Here's a book that would be an interesting read for artist and craftspeople, especially those who work in glass or metal:
"On Divers Arts" is a book by a medieval monk and artist named Theophilus. It describes the technical processes used for painting, working in glass, and metalworking. I might be a bit nerdy, but to me it is fascinating to read about how things were done so long ago, when everything needed to be made from scratch, and there were no such things as electric kilns, power tools, or even torches. Most of it seems like pretty credible technical information, but there are a few questionable parts. Take, for instance, this passage from a chapter on hardening tools:
"Take a three year old goat and tie it up indoors for three days without food, on the fourth day give it fern to eat and nothing else. When it has eaten this for two days, on the following night shut it up in a very large jar perforated at the bottom, and under the holes put another vessel, intact, in which you can collect its urine. When enough of this has been collected in this way during two or three nights, let the goat out and harden your tools in this urine.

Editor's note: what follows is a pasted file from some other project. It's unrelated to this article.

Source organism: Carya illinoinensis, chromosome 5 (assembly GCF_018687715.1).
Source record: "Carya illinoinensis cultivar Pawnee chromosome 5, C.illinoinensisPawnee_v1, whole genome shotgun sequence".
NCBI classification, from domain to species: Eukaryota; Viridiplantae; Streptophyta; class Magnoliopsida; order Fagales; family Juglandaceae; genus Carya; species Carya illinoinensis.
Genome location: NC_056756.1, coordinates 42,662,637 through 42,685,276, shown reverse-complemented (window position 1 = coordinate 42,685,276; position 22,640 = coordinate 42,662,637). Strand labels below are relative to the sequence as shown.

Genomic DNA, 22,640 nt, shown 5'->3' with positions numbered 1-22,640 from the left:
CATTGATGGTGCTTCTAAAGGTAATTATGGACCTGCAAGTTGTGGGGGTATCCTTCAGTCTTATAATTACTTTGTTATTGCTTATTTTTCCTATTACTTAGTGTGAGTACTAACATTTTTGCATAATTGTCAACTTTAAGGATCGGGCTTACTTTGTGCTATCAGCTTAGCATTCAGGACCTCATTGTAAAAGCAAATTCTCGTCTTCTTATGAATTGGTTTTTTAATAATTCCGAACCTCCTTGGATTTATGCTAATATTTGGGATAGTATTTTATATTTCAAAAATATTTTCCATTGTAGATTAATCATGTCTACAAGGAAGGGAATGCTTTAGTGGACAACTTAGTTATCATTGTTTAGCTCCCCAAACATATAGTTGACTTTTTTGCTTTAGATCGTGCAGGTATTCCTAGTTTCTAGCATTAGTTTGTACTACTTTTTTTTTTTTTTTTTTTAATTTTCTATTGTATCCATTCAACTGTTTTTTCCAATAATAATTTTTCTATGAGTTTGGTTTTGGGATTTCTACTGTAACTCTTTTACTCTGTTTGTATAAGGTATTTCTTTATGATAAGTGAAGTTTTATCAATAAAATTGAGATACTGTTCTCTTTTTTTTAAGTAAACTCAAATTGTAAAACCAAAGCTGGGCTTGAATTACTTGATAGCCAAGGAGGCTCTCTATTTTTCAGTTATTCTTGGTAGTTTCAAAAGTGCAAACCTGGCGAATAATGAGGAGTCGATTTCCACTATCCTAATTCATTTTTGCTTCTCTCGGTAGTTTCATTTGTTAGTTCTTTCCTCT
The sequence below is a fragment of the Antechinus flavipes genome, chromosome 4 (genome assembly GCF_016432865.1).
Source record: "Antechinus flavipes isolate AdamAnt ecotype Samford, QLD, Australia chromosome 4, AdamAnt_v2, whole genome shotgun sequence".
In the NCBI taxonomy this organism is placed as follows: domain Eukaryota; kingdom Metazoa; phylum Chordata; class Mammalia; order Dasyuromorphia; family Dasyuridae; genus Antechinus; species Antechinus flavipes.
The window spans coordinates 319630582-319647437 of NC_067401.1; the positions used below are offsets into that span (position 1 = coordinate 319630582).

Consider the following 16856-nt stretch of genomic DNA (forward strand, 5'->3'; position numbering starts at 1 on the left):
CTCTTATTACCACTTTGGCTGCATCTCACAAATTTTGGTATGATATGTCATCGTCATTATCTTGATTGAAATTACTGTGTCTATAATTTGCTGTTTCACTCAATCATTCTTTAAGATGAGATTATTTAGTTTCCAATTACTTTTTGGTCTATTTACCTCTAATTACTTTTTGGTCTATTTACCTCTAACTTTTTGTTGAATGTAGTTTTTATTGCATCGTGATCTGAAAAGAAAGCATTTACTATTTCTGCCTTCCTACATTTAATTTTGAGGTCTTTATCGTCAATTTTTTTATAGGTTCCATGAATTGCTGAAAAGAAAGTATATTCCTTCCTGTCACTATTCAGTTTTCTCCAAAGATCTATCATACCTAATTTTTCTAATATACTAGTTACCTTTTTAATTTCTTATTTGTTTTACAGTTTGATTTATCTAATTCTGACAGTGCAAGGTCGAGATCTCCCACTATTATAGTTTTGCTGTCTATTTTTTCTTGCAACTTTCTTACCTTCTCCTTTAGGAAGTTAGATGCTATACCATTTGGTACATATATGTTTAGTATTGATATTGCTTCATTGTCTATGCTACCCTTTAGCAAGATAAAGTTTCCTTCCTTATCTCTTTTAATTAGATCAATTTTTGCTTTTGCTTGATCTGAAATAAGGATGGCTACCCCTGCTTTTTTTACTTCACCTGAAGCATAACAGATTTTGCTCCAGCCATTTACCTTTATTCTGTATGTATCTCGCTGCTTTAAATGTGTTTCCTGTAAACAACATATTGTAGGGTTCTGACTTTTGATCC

Tools are also made harder by hardening them in the urine of a small red-headed boy than by doing so in plain water."
First of all, this was clearly written long before people were concerned with animal rights. Second, where would you get a jar big enough to fit a goat inside?
It would probably be easier to get the small red-headed boy pee instead, but people might wonder what you were up to. On second thought, they would probably be just as curious about the goat in a jar.
Maybe you should just harden your tools in water and deal with them not being as hard as they could be.